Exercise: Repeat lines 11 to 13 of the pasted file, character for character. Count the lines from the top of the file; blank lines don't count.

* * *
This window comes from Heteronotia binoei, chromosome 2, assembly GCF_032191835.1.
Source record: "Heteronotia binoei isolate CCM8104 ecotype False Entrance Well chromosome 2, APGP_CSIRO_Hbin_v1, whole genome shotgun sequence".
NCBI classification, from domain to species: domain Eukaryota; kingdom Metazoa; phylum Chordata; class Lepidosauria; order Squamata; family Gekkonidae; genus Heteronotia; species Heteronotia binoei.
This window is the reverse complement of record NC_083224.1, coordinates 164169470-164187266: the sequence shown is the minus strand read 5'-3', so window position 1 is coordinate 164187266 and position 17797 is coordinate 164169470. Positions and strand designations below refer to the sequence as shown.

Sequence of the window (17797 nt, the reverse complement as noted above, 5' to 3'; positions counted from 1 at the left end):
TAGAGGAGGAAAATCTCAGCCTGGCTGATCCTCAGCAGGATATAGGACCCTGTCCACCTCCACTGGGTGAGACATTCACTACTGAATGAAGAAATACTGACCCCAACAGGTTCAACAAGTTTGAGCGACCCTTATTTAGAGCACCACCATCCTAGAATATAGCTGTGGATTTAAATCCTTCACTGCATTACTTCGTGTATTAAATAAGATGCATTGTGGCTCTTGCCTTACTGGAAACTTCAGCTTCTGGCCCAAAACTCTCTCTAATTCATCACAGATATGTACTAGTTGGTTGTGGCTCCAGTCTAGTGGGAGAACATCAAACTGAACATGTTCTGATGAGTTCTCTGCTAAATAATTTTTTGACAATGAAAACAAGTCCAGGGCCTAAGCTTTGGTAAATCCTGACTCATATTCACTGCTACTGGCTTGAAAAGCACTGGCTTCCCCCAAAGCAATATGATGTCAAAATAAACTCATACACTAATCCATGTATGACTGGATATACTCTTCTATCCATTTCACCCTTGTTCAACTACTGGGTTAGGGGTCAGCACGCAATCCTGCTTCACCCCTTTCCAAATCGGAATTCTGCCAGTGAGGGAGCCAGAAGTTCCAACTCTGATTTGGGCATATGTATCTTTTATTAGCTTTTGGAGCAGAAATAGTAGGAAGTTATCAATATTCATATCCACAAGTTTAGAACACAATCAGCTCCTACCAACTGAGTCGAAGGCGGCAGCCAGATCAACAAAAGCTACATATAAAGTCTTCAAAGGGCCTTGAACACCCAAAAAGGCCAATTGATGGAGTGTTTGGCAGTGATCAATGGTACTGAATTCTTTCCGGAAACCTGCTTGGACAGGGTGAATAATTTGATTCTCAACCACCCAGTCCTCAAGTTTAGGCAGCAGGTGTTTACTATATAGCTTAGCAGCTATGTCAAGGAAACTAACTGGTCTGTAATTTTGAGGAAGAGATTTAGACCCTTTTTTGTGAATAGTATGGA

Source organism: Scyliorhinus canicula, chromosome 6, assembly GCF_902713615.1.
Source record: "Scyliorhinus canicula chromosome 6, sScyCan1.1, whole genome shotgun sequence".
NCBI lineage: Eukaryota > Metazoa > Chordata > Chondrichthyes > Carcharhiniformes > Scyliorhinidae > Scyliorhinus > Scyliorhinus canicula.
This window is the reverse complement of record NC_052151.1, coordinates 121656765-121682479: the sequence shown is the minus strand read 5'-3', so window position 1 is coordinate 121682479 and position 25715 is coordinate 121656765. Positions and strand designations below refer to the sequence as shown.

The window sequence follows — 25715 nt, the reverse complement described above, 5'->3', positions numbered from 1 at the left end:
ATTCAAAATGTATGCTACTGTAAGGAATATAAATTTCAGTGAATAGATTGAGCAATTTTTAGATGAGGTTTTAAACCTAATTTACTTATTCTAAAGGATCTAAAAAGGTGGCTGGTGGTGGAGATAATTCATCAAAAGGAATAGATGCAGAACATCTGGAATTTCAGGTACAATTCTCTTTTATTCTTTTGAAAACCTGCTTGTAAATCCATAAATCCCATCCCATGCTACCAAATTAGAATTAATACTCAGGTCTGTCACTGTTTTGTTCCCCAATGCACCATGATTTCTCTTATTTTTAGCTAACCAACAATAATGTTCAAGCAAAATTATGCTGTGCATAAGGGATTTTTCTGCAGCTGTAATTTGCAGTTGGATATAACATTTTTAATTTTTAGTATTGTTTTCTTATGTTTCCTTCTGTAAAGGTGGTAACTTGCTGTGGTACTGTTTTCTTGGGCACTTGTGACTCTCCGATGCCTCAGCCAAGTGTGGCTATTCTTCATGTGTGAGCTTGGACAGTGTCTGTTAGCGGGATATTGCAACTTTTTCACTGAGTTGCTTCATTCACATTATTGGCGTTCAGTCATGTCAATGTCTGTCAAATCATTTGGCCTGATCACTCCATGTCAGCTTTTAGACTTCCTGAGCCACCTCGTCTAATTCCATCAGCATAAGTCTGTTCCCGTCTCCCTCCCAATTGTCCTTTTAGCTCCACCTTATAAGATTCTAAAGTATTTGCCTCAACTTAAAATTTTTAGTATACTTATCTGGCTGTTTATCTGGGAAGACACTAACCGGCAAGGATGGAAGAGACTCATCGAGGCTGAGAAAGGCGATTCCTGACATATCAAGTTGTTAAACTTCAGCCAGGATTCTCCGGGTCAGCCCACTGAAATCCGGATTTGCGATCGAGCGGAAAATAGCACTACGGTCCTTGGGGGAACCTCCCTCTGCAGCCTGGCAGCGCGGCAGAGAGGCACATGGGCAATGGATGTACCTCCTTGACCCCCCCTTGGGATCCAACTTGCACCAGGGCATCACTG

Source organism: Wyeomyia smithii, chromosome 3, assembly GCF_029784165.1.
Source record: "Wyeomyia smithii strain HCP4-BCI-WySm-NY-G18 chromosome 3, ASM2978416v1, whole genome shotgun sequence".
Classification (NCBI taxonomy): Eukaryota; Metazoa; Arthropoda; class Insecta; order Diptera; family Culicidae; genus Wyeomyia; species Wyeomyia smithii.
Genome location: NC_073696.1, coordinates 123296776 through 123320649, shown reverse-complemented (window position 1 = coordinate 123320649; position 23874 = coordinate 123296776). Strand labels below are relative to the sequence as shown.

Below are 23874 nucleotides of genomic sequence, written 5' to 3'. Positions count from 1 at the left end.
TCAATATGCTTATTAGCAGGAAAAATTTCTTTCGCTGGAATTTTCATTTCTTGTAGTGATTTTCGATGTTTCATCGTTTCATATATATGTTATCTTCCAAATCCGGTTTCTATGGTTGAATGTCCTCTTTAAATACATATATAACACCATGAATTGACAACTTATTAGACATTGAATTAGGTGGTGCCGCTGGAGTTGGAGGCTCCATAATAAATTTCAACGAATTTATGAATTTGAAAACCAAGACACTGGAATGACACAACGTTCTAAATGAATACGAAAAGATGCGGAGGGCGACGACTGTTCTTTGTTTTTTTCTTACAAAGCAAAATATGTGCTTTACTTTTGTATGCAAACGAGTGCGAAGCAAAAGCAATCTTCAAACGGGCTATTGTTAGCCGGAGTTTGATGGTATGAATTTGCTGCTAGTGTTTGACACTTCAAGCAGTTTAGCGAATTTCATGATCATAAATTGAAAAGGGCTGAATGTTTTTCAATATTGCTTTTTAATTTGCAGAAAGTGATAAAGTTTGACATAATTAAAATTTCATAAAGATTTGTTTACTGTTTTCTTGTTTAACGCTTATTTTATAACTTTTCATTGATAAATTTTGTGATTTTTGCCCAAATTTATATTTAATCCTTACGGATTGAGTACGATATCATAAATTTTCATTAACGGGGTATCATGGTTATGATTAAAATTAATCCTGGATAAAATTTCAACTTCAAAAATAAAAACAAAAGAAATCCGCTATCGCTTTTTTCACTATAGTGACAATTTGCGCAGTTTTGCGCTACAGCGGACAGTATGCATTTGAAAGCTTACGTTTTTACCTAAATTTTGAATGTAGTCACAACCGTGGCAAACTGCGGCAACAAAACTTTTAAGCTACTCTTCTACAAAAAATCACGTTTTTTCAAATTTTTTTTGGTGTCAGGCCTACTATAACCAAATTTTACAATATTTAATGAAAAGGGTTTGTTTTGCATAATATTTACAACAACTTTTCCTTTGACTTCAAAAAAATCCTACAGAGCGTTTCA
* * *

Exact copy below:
The window sequence follows — 25715 nt, the reverse complement described above, 5'->3', positions numbered from 1 at the left end:
ATTCAAAATGTATGCTACTGTAAGGAATATAAATTTCAGTGAATAGATTGAGCAATTTTTAGATGAGGTTTTAAACCTAATTTACTTATTCTAAAGGATCTAAAAAGGTGGCTGGTGGTGGAGATAATTCATCAAAAGGAATAGATGCAGAACATCTGGAATTTCAGGTACAATTCTCTTTTATTCTTTTGAAAACCTGCTTGTAAATCCATAAATCCCATCCCATGCTACCAAATTAGAATTAATACTCAGGTCTGTCACTGTTTTGTTCCCCAATGCACCATGATTTCTCTTATTTTTAGCTAACCAACAATAATGTTCAAGCAAAATTATGCTGTGCATAAGGGATTTTTCTGCAGCTGTAATTTGCAGTTGGATATAACATTTTTAATTTTTAGTATTGTTTTCTTATGTTTCCTTCTGTAAAGGTGGTAACTTGCTGTGGTACTGTTTTCTTGGGCACTTGTGACTCTCCGATGCCTCAGCCAAGTGTGGCTATTCTTCATGTGTGAGCTTGGACAGTGTCTGTTAGCGGGATATTGCAACTTTTTCACTGAGTTGCTTCATTCACATTATTGGCGTTCAGTCATGTCAATGTCTGTCAAATCATTTGGCCTGATCACTCCATGTCAGCTTTTAGACTTCCTGAGCCACCTCGTCTAATTCCATCAGCATAAGTCTGTTCCCGTCTCCCTCCCAATTGTCCTTTTAGCTCCACCTTATAAGATTCTAAAGTATTTGCCTCAACTTAAAATTTTTAGTATACTTATCTGGCTGTTTATCTGGGAAGACACTAACCGGCAAGGATGGAAGAGACTCATCGAGGCTGAGAAAGGCGATTCCTGACATATCAAGTTGTTAAACTTCAGCCAGGATTCTCCGGGTCAGCCCACTGAAATCCGGATTTGCGATCGAGCGGAAAATAGCACTACGGTCCTTGGGGGAACCTCCCTCTGCAGCCTGGCAGCGCGGCAGAGAGGCACATGGGCAATGGATGTACCTCCTTGACCCCCCCTTGGGATCCAACTTGCACCAGGGCATCACTG

Source organism: Wyeomyia smithii, chromosome 3, assembly GCF_029784165.1.